MARCH 25, 2016 | 5:00-7:00PM
CENTENNIAL HALL | 1020 E. University Blvd., Tucson, AZ

The competing stresses posed by balancing government intrusion and individual rights in pursuit of a safe society was the topic of a panel discussion featuring MIT Professor Noam Chomsky, journalist Glenn Greenwald and former NSA subcontractor Edward Snowden presented by the University of Arizona College of Social and Behavioral Sciences.  Chomsky and Greenwald appeared in person while Snowden videoconferenced from Russia.  Nuala O’Connor, president and CEO of the Center for Democracy and Technology, was the moderator for the discussion.


Edward Snowden (Photo by Laura Poitras/ACLU)Edward Snowden made headlines in 2013 when, while employed as an NSA contractor, he revealed top-secret information about the NSA’s and CIA’s global surveillance activities. As a result, the U.S. Government has charged Snowden with violations of the Espionage Act. His actions sparked international debates over information privacy, mass surveillance and government secrecy. Snowden has been invited to speak on these issues around the world, including recent appearances to audiences at Princeton, Stanford, the University of Iowa and the University of Colorado, Boulder.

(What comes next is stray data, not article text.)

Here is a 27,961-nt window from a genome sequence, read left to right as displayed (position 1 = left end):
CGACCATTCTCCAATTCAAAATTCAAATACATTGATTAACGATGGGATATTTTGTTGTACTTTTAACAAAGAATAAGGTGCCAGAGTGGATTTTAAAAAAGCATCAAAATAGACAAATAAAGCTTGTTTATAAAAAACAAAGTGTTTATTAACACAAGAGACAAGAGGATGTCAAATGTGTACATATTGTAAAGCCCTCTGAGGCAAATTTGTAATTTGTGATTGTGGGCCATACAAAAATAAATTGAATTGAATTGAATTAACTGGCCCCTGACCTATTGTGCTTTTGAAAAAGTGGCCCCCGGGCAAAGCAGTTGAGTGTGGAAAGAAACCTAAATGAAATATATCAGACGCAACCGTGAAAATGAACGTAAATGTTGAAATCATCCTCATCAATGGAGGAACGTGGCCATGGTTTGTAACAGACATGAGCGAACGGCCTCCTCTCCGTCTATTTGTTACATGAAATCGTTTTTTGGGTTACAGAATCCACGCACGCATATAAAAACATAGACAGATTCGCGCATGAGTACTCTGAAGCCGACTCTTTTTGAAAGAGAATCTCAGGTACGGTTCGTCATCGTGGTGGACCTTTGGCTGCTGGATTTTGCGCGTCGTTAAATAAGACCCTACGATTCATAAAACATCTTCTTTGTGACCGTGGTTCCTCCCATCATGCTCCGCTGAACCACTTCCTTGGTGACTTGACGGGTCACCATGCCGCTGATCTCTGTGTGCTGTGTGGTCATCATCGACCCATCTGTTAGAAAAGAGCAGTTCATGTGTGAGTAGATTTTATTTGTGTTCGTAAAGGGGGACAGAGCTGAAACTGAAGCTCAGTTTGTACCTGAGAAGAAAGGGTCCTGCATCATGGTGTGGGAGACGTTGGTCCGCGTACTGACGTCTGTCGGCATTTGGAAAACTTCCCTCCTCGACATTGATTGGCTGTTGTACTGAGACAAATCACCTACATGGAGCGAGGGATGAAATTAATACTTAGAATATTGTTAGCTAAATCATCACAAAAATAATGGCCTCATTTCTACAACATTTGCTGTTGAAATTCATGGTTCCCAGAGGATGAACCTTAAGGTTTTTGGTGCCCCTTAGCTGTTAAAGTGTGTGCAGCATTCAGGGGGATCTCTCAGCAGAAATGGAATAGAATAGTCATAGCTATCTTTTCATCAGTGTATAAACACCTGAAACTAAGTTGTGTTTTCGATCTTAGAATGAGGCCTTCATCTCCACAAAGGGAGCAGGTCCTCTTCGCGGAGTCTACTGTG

Glenn GreenwaldAs one of the first journalists contacted by Snowden, Glenn Greenwald, who is also a constitutional lawyer, has in-depth knowledge of the inner workings of government surveillance in the U.S. and Britain. Since his original Guardian exposés of Snowden’s revelations, Pulitzer-winner Greenwald continues to stoke public debate on surveillance and privacy, including in his most-recent book “No Place to Hide: Edward Snowden, the NSA, and the U.S. Surveillance State.”

Noam ChomskyNoam Chomsky is a world-renowned linguist, public intellectual and political activist. A professor emeritus at Massachusetts Institute of Technology, Chomsky has written more than 100 books, his most recent being “Masters of Mankind: Essays & Lectures, 1969-2013 (2014)” and “Propaganda & the Public Mind” (2015). Chomsky has argued that mass surveillance is ineffective in stopping terrorism. He will be a visiting scholar in the UA Department of Linguistics for two weeks in March.


Nuala O'Connor (Photo from https://cdt.org/staff/nuala-o%E2%80%99connor/)

President and CEO of the Center for Democracy and Technology, Nuala O’Connor is an internationally recognized expert in Internet and technology policy, particularly in the areas of privacy and information governance. At the U.S. Department of Commerce, she has served as deputy director of the Office of Policy & Strategic Planning, chief privacy officer and chief counsel for technology. She was also the first chief privacy officer at the Department of Homeland Security.


When the idea came up to invite Edward Snowden to be a part of the College of Social & Behavioral Sciences’ yearlong discussion on privacy, faculty and staff working on the events discussed the pros and cons of adding his voice to the conversation.   We asked the dean to answer a few questions about the March 25th event and the decision to include Snowden in "A Conversation on Privacy." Read the Privacy Q&A.